Design of high-performance and energy-efficient accelerators for convolutional neural networks


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Deep neural networks (DNNs) have gained significant traction in artificial intelligence (AI) applications over the past decade owing to a drastic increase in their accuracy. This huge leap in accuracy, however, translates into a sizable model and high computational requirements, something which resource-limited mobile platforms struggle against. Embedding AI inference into various real-world applications requires the design of high-performance, area, and energy-efficient accelerator architectures. In this work, we address the problem of the inference accelerator design for dense and sparse convolutional neural networks (CNNs), a type of DNN which forms the backbone of modern vision-based AI systems. We first introduce a fully dense accelerator architecture referred to as the NeuroMAX accelerator. Most traditional dense CNN accelerators rely on single-core, linear processing elements (PEs), in conjunction with 1D dataflows, for accelerating the convolution operations in a CNN. This limits the maximum achievable ratio of peak throughput per PE count to unity. Most of the past works optimize their dataflows to attain close to 100% hardware utilization to reach this ratio. In the NeuroMAX accelerator, we design a high-throughput, multi-threaded, log-based PE core. The designed core provides a 200% increase in peak throughput per PE count while only incurring a 6% increase in the hardware area overhead compared to a single, linear multiplier PE core with the same output bit precision. NeuroMAX accelerator also uses a 2D weight broadcast dataflow which exploits the multi-threaded nature of the PE cores to achieve a high hardware utilization per layer for various dense CNN models. Sparse convolutional neural network models reduce the massive compute and memory bandwidth requirements inherently present in dense CNNs without a significant loss in accuracy. Designing sparse accelerators for the processing of sparse CNN models, however, is much more challenging compared to the design of dense CNN accelerators. The micro-architecture design, the design of sparse PEs, addressing the load-balancing issues, and the system-level architectural design issues for processing the entire sparse CNN model are some of the key technical challenges that need to be addressed in order to design a high-performance and energy-efficient sparse CNN accelerator architecture. We break this problem down into two parts. In the first part, using some of the concepts from the dense NeuroMAX accelerator, we introduce SparsePE, a multi-threaded, and flexible PE, capable of handling both the dense and sparse CNN model computations. The SparsePE core uses the binary mask representation to actively skip ineffective sparse computations involving zeros, and favors valid, non-zero computations, thereby, drastically increasing the effective throughput and the hardware utilization of the core as compared to a dense PE core. In the second part, we generate a two-dimensional (2D) mesh architecture of the SparsePE cores, which we refer to as the Phantom accelerator. We also propose a novel dataflow that supports processing of all layers of a CNN, including unit and non-unit stride convolutions (CONV), and fully-connected (FC) layers. In addition, the Phantom accelerator uses a two-level load balancing strategy to minimize the computational idling, thereby, further improving the hardware utilization, throughput, as well as the energy efficiency of the accelerator. The performance of the dense and the sparse accelerators is evaluated using a custom-built cycle accurate performance simulator and performance is compared against recent works. Logic utilization on hardware is also compared against the prior works. Finally, we conclude by mentioning some more techniques for accelerating CNNs and presenting some other avenues where the proposed work can be applied.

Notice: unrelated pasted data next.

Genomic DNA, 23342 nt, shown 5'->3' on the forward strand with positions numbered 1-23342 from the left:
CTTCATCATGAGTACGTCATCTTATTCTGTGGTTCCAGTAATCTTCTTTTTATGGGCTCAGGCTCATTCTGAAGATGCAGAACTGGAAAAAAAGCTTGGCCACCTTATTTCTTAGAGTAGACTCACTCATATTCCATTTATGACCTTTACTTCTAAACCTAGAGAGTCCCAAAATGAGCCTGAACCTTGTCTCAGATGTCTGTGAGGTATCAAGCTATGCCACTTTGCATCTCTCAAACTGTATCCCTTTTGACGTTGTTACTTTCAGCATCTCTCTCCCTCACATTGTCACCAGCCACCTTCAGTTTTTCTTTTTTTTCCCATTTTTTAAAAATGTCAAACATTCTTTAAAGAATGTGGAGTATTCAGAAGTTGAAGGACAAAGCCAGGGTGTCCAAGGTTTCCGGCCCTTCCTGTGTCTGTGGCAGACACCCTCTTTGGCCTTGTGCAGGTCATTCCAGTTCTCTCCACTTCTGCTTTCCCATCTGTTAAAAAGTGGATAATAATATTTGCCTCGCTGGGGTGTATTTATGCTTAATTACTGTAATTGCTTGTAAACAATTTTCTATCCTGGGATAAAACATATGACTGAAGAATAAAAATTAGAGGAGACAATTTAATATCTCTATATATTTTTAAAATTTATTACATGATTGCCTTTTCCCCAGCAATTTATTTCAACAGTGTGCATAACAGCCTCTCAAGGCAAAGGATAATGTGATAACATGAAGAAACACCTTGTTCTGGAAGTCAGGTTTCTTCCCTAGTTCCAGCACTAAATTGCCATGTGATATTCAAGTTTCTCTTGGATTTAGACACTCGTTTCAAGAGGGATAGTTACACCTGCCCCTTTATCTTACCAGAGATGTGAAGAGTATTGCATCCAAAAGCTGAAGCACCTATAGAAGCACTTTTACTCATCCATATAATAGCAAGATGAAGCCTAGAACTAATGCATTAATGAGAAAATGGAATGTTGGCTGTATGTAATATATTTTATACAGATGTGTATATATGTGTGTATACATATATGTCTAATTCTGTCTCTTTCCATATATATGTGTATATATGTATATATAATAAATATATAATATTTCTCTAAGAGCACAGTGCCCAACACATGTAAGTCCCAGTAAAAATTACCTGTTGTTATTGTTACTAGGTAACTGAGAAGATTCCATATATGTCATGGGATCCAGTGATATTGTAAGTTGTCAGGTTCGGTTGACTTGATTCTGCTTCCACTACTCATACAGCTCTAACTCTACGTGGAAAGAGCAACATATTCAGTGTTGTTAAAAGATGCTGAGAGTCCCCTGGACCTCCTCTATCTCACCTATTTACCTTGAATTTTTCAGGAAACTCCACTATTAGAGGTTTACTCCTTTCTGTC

Convolutional neural networks, Sparsity, Hardware accelerators

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Doctor of Philosophy


Department of Computer Science

Major Professor

Arslan Munir